The parallels with 2019 are pretty clear - the tax changes of Shorten would not have killed the economy or done much other than force some superannuation retirees to cut back on government funded cruise holidays - except the Keating figure has been replaced by a shallower, flim flam of a politician whose government hasn't achieved anything of importance at all.    Keating's win came off a very low personal approval rating and was more the remarkable (even though not more admirable) for it.   With Morrison, though he is nominally more popular,  I just can't see that it is based on anything substantial. And politicians who win on negative campaigning do not get any lasting regard for having done so - Keating is remembered well for all of his reforming work pre 1993.  Morrison has no such pre-existing high regard for his former ministerial roles.

There is every reason to expect a Morrison government to be a bumbling one - on my favourite topic, it is still going to be beset by internal conflict between climate change denying twits (less the key one of Abbott, thank God) and the moderates who have enough sense to not deny science but are caught in a bind as to how to pretend to be taking adequate action.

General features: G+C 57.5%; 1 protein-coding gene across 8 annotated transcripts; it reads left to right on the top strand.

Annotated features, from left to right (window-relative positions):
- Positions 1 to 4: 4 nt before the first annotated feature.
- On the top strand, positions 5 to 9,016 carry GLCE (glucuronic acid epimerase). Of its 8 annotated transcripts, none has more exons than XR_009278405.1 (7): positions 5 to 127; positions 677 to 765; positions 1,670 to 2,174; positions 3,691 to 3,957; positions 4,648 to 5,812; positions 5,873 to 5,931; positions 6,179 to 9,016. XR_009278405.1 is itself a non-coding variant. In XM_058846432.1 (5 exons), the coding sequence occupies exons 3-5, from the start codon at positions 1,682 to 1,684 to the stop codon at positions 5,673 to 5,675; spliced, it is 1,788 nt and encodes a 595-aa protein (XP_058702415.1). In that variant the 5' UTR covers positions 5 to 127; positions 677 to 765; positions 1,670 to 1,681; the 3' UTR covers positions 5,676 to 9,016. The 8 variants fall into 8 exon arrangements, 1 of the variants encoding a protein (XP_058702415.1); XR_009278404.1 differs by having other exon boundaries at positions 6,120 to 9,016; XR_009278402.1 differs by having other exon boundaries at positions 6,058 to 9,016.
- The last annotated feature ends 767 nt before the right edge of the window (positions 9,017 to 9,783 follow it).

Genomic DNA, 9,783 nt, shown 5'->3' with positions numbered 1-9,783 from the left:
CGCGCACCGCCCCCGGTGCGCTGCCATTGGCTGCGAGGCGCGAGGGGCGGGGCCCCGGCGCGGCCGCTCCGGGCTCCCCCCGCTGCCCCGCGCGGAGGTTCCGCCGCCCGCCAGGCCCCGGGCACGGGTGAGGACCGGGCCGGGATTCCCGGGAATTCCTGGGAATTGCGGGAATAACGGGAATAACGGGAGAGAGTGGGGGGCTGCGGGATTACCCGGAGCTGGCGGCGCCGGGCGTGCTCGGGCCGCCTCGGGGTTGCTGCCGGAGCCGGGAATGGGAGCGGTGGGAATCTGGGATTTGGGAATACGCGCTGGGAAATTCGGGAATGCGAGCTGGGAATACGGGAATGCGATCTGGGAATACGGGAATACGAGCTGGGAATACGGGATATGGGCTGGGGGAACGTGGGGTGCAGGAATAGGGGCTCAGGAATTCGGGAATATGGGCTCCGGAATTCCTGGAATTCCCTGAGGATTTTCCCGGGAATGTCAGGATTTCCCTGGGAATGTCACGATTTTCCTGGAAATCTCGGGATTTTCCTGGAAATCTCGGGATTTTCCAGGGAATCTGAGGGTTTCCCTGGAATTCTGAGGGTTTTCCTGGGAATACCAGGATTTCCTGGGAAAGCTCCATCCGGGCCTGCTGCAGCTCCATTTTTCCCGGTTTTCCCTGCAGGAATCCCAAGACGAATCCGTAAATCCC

Arthur Sinodinos on the ABC election coverage made a telling point to this effect last night.  While he continues to impress me as one of the sharper Liberal politicians, on climate change he appears to embody the attitude of the likely moderate majority of Liberals who know enough that climate change cannot be denied, but are prepared to not show convincing leadership on the issue while waiting for further public pressure to force them into more meaningful action. 

With electorates as dumb as those in Queensland (I certainly predicted correctly that Adani would cost Labor votes here) that is a deeply uninspiring attitude. 

Having said that, the conservatives such as those who live at Catallaxy are not going to be satisfied either - with the loss of Abbott as a key figure around whom denialism within the party can coalesce, it is hard to see how Morrison or his moderates could ever flip to the type of outright denialism that they want.  I mean, to do so will be to show them siding with nutter Malcolm Roberts who (thanks, stupid Queenslanders) will resume a Senate seat;  he at least serves the purpose of showing how old and eccentric you have to be to continue denying a clear scientific consensus.  (Almost certainly, I would say, he gets in by virtue of recognition of Hanson's name on the "above the line" section of the Senate ballet paper; not due to his negative level charisma.)